Knowing his players are watching the N.B.A. closely, Finamore admitted that the games occasionally had their wince-inducing moments — J. R. Smith’s backing up behind the 3-point line and shooting an air ball in Game 4 came immediately to mind.
“And Steph at times does take what we would consider to be bad shots,” Finamore said. “But he has actually influenced the way we play. We run a high-powered offense, look for the 3-point shot, even from way back, if they can make them. We encourage our kids to take them, practice them, and I use a lot from Steph — mostly quotes about how hard he’s worked at it — with my guys.”
The sport, Finamore argued, is not trending as much as it is evolving, de-emphasizing traditional low post play, even slashing on the break in favor of finding the 3-point line.
Pete Newell, who ran a longtime summer camp for big men, focusing on footwork and post moves, “must be rolling over in his grave,” Finamore said.
“We have a sophomore, 6-foot-8, going to be a Division I player, with the body type of a Klay Thompson. People ask why I don’t put him in the post. I tell them because that’s not his game and that’s not where the game is going.”
Like Finamore, Naclerio said he had players who were red-lighted on shooting the 3 until they put the work in to demonstrate a reasonable proficiency. Unlike Finamore, he had more reservations about predicating a high school offense on the long ball.
“I still think the high school game is won by getting layups,” he said. He sounded leery about relying too much on 3-point shots. “On good days, the best high school players make a decent amount. On bad days, they miss most of them.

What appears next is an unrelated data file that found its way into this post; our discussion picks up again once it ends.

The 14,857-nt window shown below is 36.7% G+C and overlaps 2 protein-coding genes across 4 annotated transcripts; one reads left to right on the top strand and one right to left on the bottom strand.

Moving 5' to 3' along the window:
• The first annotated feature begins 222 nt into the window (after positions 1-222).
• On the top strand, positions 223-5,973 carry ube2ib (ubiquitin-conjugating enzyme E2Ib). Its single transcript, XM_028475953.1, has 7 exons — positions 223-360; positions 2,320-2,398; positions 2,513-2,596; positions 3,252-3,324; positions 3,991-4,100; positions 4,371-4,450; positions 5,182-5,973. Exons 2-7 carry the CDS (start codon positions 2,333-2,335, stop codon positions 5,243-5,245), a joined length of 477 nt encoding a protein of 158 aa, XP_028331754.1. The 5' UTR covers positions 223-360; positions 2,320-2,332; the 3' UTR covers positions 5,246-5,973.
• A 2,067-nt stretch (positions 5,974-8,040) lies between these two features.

“And when I see kids just flinging them up from deep in a game or just practicing, it’s scary. I tell them, the pro game shot is a lot longer than the high school game. It’s a whole different world.”
Naclerio also agreed with Jackson that Curry might be a historic exception more than the eventual rule.
“When you say that there are going to be a lot more guys like Curry, how many have ever had the handle that he has,” he said. “How many can create space off the dribble and shoot like that or come off the screen and get it up that quickly — and that’s without a high release point.”
But Naclerio ultimately applauded Curry and the Warriors, citing them as role models, as practitioners of a team-oriented style worth watching and, yes, emulating.
“They’re not just running a high screen and shooting the ball,” he said. “Curry’s not just standing in the corner. Golden State is getting their 3s in motion, with five guys working together, and that’s why it’s really hard to guard. They play the right way.”
In essence, Naclerio was saying that judgment on Curry and the Warriors’ legacy should be focused as much on how they have achieved as much as on what they’ve achieved.
Naclerio, who began coaching before there was a 3-point shot, admitted that his offense next season at Cardozo — his team just graduated three Division I players — would feature a penetrating point guard and two “really good sophomore shooters” spreading the floor, looking for the 3.
Consider the Cardozo barrier crashed.
“The game is changing,” Naclerio said. “And I’m changing with it.”